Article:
19

ls returns output in several columns, whereas ls|cat returns byte-identical output with ls -1 for directories I've tried. Still I see ls -1 piped in answers, like ls -1|wc -l. Is there ever a reason to prefer ls -1? Why does ...|cat change the output of ls?

  • 1
    filenames could contain newlines, so you would count those several times... you could instead posixly do: n=0; for i in .* *; do ((n++)) ; done ; echo $n (drop the .* if you don't want to count those ones). or : ls -1d ./.* ./* | grep '^\./' | wc -l (as filenames can not contain '/') – Olivier Dulac Dec 13 '17 at 12:49
  • 3
    ls output to a terminal commonly includes color codes by default. For output to a non-terminal, color is typically disabled by default. In GNU, that's --color={always,auto,never} IIRC. If color is included in one but not another, then the outputs may appear identical on screen, but they aren't byte-identical (color codes form part of the output of ls). – a CVn Dec 13 '17 at 14:16
  • @MichaelKjörling I think you should write that as an answer. – 200_success Dec 13 '17 at 18:06
  • @MichaelKjörling That's something interesting I haven't considered. Is there a general way to always pipe as if outputting to terminal without having to remember the terminal options for color and column output, etc.? – rubystallion Dec 20 '17 at 1:08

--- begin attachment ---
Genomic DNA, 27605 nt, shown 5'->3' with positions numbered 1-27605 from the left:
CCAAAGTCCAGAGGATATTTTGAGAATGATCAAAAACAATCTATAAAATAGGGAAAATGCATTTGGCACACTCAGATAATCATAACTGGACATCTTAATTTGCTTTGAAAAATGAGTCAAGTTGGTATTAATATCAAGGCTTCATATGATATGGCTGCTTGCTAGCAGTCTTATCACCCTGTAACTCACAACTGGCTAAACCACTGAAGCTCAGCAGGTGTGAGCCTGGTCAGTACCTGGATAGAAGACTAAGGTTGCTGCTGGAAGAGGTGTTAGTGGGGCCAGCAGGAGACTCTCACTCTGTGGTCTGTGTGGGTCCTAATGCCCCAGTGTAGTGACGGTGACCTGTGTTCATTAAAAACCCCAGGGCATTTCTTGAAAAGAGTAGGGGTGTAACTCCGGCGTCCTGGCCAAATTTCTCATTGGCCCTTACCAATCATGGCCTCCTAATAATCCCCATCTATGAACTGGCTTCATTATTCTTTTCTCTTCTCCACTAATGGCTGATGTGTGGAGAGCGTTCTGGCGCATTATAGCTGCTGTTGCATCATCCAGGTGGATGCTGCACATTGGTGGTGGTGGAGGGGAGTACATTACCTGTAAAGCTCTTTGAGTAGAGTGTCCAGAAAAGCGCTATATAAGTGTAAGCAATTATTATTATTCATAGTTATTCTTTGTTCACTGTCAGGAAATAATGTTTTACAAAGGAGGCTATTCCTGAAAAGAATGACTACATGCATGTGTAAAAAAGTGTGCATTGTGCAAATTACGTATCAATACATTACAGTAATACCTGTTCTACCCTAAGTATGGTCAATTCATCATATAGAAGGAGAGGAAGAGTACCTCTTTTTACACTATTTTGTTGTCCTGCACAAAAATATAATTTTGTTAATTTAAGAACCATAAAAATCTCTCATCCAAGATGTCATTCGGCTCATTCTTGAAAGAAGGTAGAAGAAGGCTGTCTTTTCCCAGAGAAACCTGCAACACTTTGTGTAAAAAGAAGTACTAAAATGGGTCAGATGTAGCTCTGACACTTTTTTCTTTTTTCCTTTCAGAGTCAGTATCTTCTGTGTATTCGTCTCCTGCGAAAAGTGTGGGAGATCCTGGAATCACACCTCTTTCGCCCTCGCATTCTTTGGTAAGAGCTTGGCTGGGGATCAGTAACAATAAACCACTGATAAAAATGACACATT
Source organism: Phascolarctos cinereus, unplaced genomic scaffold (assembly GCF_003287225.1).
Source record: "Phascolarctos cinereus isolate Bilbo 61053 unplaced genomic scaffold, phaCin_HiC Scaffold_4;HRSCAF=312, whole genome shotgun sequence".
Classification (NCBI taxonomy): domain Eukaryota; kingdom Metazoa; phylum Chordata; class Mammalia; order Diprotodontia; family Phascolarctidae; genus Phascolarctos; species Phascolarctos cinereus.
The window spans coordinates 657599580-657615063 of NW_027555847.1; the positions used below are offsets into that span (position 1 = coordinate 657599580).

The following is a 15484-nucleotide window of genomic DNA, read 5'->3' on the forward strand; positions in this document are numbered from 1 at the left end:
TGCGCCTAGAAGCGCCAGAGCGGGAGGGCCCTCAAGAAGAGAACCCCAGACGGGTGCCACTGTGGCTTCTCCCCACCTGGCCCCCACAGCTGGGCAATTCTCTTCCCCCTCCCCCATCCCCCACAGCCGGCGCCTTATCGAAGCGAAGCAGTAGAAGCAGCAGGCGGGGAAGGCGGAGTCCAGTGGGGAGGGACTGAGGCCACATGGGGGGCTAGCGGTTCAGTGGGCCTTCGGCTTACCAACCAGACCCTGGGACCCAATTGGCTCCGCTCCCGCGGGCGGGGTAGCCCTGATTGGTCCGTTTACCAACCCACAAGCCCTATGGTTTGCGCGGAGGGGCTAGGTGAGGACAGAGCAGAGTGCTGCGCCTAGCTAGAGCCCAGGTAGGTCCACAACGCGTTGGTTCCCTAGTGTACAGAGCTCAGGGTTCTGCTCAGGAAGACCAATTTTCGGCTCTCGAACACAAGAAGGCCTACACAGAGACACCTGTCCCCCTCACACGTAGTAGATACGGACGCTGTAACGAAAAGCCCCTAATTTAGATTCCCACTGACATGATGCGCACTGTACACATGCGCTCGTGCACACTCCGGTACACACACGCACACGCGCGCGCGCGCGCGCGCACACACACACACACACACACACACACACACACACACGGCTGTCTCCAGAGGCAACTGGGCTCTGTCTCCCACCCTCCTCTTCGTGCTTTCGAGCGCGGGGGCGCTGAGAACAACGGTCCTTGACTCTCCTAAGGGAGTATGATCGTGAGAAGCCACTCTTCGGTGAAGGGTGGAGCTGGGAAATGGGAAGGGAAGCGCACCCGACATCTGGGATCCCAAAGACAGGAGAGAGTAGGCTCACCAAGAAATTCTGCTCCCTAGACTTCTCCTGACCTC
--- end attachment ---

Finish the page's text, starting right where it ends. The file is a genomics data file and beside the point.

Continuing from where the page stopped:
• @rubystallion That sounds like a good separate question. – a CVn Dec 20 '17 at 8:04
26

ls tests whether output is going to a terminal. If the output isn't going to a terminal, then -1 is the default. (This can be overridden by one of the -C, -m, or -x options.)

Thus, when ls is used in a pipeline and you haven't overridden it with another option, ls will use -1. You can rely on this because this behavior is required by POSIX

POSIX Specification

POSIX requires -1 as the default whenever output is not going to a terminal:

The POSIX spec:

The default format shall be to list one entry per line to standard output; the exceptions are to terminals or when one of the -C, -m, or -x options is specified. If the output is to a terminal, the format is implementation-defined.